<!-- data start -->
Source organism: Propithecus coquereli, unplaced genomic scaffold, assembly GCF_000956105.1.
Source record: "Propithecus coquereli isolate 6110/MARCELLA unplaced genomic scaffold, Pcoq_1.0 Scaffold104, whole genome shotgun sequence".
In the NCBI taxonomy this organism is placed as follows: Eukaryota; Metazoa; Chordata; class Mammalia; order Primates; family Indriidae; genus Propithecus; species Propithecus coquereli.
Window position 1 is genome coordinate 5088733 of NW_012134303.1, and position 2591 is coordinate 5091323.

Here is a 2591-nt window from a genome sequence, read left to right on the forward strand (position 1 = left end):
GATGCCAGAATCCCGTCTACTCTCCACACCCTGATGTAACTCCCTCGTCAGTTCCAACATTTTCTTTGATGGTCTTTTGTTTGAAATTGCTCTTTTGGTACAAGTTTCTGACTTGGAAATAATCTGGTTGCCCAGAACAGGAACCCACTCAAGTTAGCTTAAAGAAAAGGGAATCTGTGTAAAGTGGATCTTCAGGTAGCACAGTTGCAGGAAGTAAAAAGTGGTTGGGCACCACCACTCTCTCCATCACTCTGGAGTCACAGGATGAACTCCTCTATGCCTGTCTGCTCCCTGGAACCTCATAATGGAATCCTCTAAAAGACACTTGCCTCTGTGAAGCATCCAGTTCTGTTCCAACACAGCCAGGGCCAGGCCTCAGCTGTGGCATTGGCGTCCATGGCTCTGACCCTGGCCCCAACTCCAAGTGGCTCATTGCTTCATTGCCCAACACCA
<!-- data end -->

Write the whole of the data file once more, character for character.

Source organism: Propithecus coquereli, unplaced genomic scaffold, assembly GCF_000956105.1.
Source record: "Propithecus coquereli isolate 6110/MARCELLA unplaced genomic scaffold, Pcoq_1.0 Scaffold104, whole genome shotgun sequence".
In the NCBI taxonomy this organism is placed as follows: Eukaryota; Metazoa; Chordata; class Mammalia; order Primates; family Indriidae; genus Propithecus; species Propithecus coquereli.
Window position 1 is genome coordinate 5088733 of NW_012134303.1, and position 2591 is coordinate 5091323.

Here is a 2591-nt window from a genome sequence, read left to right on the forward strand (position 1 = left end):
GATGCCAGAATCCCGTCTACTCTCCACACCCTGATGTAACTCCCTCGTCAGTTCCAACATTTTCTTTGATGGTCTTTTGTTTGAAATTGCTCTTTTGGTACAAGTTTCTGACTTGGAAATAATCTGGTTGCCCAGAACAGGAACCCACTCAAGTTAGCTTAAAGAAAAGGGAATCTGTGTAAAGTGGATCTTCAGGTAGCACAGTTGCAGGAAGTAAAAAGTGGTTGGGCACCACCACTCTCTCCATCACTCTGGAGTCACAGGATGAACTCCTCTATGCCTGTCTGCTCCCTGGAACCTCATAATGGAATCCTCTAAAAGACACTTGCCTCTGTGAAGCATCCAGTTCTGTTCCAACACAGCCAGGGCCAGGCCTCAGCTGTGGCATTGGCGTCCATGGCTCTGACCCTGGCCCCAACTCCAAGTGGCTCATTGCTTCATTGCCCAACACCA